There are lots of things in software design and development that are driven, not by the result of formal studies, but by convention and pragmatism. That's why defacto standards exist; they arise out of everyday use, and many people discovering over time what works and what doesn't.
When it comes to choosing between camelCase and hyphenated names this is particularly true, as studies are inconclusive:
The study described in this paper shows that although those without training take longer to recognize identiﬁers in the camel case style, all subjects are more accurate when identifying a camel-cased identiﬁer. In addition, subjects trained to use camel casing take less time to identify a camel-cased identiﬁer than an underscore identiﬁer.
The next step is to consider higher-level tasks in more realistic settings. One task would investigate the impact of camel casing versus underscores when reading blocks of code. For example, subjects might be asked to search for a particular identiﬁer. Another task would ask subjects to read natural language paragraphs modiﬁed to use camel casing or underscores. This would enable more direct comparisons with previous work done in psychology such as Epelboim et al.
An eye-tracking study analyzing the effect of identifier style (camel-case and underscore) on accuracy, time, and visual effort is presented with respect to the task of recognizing a correct identifier, given a phrase. Visual effort is determined using six measures based on eye gaze data namely: fixation counts and durations. Although, no difference was found between identifier styles with respect to accuracy, results indicate a significant improvement in time and lower visual effort with the underscore style. The interaction of Experience with Style indicates that novices benefit twice as much with respect to time, with the underscore style. This implies that with experience or training, the performance difference between styles is reduced. These results add to the findings of Binkley et al.’s study. Future work includes conducting more eyetracking studies (with a larger subset of identifiers and larger subject sample), on reading source code consisting of both identifier styles, in the context of a specific task such as debugging. Another possible direction is to determine if there is an advantage for a programmer to change their current style to what is determined to be a better overall style.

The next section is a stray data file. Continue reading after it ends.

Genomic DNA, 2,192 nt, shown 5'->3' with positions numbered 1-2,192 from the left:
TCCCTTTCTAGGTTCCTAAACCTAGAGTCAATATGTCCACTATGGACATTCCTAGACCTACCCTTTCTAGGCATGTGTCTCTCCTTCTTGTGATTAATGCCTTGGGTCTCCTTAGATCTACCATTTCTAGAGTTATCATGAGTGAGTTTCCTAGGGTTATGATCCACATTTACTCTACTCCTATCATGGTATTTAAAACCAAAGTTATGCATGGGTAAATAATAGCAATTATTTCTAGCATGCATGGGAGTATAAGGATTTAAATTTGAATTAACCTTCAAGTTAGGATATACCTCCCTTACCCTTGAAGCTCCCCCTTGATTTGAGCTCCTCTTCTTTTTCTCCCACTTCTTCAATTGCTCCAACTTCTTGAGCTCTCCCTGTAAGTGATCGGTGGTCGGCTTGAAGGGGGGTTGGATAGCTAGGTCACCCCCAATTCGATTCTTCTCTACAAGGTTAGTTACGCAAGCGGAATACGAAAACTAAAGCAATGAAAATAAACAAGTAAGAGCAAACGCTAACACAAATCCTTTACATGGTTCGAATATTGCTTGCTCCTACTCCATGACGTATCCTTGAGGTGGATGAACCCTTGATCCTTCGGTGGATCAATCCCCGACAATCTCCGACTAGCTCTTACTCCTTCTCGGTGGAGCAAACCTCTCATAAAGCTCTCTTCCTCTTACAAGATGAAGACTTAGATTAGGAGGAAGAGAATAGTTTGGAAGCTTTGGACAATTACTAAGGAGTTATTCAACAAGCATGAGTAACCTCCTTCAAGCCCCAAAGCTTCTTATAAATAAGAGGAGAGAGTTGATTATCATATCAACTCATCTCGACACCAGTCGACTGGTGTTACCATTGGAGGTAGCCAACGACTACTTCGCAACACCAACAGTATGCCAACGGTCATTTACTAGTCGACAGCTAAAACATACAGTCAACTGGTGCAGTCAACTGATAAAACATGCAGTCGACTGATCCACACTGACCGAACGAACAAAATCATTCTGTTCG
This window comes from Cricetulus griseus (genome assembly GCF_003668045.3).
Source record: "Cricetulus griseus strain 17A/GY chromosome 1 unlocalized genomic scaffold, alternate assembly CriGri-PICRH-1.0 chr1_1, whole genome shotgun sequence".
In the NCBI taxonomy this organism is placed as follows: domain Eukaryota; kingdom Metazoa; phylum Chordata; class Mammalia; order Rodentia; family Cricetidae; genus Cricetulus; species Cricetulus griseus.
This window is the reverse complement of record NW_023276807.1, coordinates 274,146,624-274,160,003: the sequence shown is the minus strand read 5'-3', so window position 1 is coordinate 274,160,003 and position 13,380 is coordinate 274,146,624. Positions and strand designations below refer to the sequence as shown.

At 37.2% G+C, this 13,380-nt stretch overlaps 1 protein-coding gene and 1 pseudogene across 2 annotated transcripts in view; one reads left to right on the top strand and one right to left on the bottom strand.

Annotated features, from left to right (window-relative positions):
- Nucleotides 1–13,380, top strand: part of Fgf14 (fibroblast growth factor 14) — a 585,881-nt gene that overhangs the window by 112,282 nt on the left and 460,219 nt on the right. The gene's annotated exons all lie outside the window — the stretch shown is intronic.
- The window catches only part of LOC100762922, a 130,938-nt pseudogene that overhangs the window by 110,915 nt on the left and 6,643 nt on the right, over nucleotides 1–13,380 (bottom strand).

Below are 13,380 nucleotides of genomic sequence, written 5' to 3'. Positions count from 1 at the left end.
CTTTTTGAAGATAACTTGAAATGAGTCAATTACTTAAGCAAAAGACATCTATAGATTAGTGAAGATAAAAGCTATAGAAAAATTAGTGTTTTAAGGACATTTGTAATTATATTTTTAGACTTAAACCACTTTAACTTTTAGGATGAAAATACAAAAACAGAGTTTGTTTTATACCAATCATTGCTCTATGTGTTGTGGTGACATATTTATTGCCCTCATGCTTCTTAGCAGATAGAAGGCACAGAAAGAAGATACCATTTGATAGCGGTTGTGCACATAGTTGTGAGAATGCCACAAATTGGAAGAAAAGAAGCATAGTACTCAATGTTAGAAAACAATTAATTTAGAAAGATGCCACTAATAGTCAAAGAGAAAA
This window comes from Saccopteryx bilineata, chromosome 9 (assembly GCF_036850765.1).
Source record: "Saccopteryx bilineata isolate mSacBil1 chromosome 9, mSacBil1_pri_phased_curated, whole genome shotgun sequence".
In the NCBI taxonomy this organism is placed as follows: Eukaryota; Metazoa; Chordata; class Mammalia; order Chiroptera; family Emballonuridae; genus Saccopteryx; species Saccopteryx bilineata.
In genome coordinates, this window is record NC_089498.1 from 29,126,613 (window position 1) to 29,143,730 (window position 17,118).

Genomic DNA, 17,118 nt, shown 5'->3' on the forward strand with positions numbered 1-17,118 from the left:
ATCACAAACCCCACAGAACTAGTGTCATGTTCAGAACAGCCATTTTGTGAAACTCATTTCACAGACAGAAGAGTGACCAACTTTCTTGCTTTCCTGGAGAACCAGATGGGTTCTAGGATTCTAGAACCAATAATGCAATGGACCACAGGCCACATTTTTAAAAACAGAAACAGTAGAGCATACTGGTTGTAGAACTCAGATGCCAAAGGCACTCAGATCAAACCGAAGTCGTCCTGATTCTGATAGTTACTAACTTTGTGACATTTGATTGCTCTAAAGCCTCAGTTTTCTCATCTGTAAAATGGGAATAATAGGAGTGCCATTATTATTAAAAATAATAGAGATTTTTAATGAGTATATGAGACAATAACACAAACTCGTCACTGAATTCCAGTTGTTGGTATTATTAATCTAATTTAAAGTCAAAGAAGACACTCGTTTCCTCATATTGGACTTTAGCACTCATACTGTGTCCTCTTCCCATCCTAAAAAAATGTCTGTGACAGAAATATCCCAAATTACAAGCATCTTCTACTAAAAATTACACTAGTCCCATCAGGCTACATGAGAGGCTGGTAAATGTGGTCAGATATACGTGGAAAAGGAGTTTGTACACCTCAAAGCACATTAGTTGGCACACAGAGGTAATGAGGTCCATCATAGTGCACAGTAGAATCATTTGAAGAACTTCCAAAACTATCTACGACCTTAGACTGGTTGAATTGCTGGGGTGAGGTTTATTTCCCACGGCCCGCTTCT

Note: The study referenced here as Binkley et al. is the first study I linked to.